- Talebism. People conflate uncertainty with a need for odds in a 2-way market to default to 50%. This is fuelled by 'experts' like Nasim Taleb who do pugnacious, influential and impressive-sounding repudiations of polling-based models, and promote the case for Trump having a 50% chance. This is pseudo-intellectual horseshit. Bookmakers and professional gamblers love guys like Taleb, just like they love tipsters and 'expert pundits', because the arguments they promote appeal to the gullible - and these are the people ultimately from whom they take money. Anybody who has priced up or bet on 2 year old maiden races (full of horses who have never run before) will know that there are plenty of ways to estimate their ability more accurately than to assume they will all have the same ability.
- Demographics Venn diagram. Inasmuch as there's a 'type' of person who likes Trump, a demographic dominated by white, working-class males is a decent match for the 'type' of person who bets on election markets.
- Anti-establishmentarianism. A vote for, or a bet on Trump is a way to say 'fuck you' to the establishment such as 'real' politicians and nerdy intellectuals like Nate Silver.
- A little bit of knowledge is a dangerous thing. Republicans currently enjoy an advantage in how the electoral college system of US general elections works, meaning they can win the presidency while losing the popular vote, as happened in '16. Some bettors will be giving this too much weight though, because the advantage only matters if the popular vote is close. It's a bit like giving a horse an extra chance of winning a race because it has a particularly long nose that will be useful in a photo finish. This is of no benefit at all if the horse is several lengths behind the winner, as Trump currently looks likely to be.
- Modern media. The influential mediums of our modern age make us less analytical, not more. Despite the ready access via the internet to quality objective evidence such as polling data and the output of election models, most people prefer to 'think' with their emotions. And social media thrives on emotion, as do partisan 'news' outlets such as Fox News.
The nearest equivalent to the 2020 US election in sports betting is probably where a market gets 'sentimental' about an ageing charismatic champion coming back for one last hurrah, and the public bets on the fairytale coming true. The weight of sentimental and hype-driven amateur public money outweighs the smarter pro money for once and the market is 'wrong'.
This has happened a few times in recent years with racehorses, and some sort of similar phenomenon occurred a couple of years ago when Conor McGregor fought Floyd Mayweather. McGregor was consistently way shorter in the betting for the fight than any strictly objective (model-type) assessment would have had him. This included those who figured that since we couldn't know how good McGregor would be as a boxer, therefore his chance must default towards 50%. The weight of 'mug' and Talebian money for the charismatic Irishman outweighed the 'pro' money which backed Mayweather and produced a market as illogical as what we've seen for the '20 US election.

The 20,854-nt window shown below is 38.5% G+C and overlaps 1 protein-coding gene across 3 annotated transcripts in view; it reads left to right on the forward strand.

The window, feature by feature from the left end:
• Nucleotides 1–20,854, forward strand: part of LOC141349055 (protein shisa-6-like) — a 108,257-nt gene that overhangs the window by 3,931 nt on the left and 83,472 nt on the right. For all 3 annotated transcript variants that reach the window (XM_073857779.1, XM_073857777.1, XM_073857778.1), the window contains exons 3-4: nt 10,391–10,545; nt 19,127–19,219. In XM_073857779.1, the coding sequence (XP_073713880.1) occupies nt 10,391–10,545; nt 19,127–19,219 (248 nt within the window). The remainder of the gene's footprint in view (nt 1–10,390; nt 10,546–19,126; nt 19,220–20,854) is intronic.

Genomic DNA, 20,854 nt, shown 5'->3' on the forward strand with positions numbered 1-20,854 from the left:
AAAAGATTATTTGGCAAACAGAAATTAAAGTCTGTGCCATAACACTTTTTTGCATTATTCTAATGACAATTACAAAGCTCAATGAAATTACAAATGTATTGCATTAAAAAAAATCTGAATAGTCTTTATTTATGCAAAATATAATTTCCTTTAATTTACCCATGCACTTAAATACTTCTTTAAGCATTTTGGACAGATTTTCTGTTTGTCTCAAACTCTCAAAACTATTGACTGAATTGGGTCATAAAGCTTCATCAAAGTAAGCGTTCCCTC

Nate Silver explains the difference between his forecast and the betting market by saying prediction markets (by which he means betting exchanges) are dumb. This is one point on which we disagree. The landscape of sports betting is littered with the bones of the smug, brave and foolish who enter the fray with theories about how the market is stupid and wrong, confident that they know better. The sports betting market is, in fact, a fearsome foe. It is relentless and unforgiving, swallowing up and spitting out all who dare to underestimate it.
But markets on politics - and for bouts between boxers and MMA fighters - don't quite work by the same rules as those for the biggest sports. It is inconceivable that £300m could be matched on a football match and the market price be 'wrong'. But, through a combination of the factors listed above I think it's fair to conclude that on this occasion Nate is probably right, both about the '20 election market being 'dumb', and about Biden's true odds of victory - Biden is probably a true 1.11 shot.
My 'professional view' is that the bigger price at which it's possible to back him today represents the sort of great betting value which is available only very rarely in betting markets.